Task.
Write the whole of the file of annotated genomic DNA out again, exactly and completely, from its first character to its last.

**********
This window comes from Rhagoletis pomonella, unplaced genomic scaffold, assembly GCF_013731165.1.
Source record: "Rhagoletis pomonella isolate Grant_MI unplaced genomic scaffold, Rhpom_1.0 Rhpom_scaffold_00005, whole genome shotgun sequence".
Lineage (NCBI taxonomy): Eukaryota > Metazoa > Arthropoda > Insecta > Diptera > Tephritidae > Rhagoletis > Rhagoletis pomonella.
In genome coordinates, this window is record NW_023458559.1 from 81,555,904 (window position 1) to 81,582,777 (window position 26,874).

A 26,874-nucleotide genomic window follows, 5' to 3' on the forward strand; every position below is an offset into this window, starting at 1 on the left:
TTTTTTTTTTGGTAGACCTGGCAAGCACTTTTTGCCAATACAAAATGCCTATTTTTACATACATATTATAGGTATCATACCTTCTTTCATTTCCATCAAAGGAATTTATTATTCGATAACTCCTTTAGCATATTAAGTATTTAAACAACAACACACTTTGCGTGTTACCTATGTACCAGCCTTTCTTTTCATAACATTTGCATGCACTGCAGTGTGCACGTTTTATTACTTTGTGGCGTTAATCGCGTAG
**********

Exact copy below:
This window comes from Rhagoletis pomonella, unplaced genomic scaffold, assembly GCF_013731165.1.
Source record: "Rhagoletis pomonella isolate Grant_MI unplaced genomic scaffold, Rhpom_1.0 Rhpom_scaffold_00005, whole genome shotgun sequence".
Lineage (NCBI taxonomy): Eukaryota > Metazoa > Arthropoda > Insecta > Diptera > Tephritidae > Rhagoletis > Rhagoletis pomonella.
In genome coordinates, this window is record NW_023458559.1 from 81,555,904 (window position 1) to 81,582,777 (window position 26,874).

A 26,874-nucleotide genomic window follows, 5' to 3' on the forward strand; every position below is an offset into this window, starting at 1 on the left:
TTTTTTTTTTGGTAGACCTGGCAAGCACTTTTTGCCAATACAAAATGCCTATTTTTACATACATATTATAGGTATCATACCTTCTTTCATTTCCATCAAAGGAATTTATTATTCGATAACTCCTTTAGCATATTAAGTATTTAAACAACAACACACTTTGCGTGTTACCTATGTACCAGCCTTTCTTTTCATAACATTTGCATGCACTGCAGTGTGCACGTTTTATTACTTTGTGGCGTTAATCGCGTAG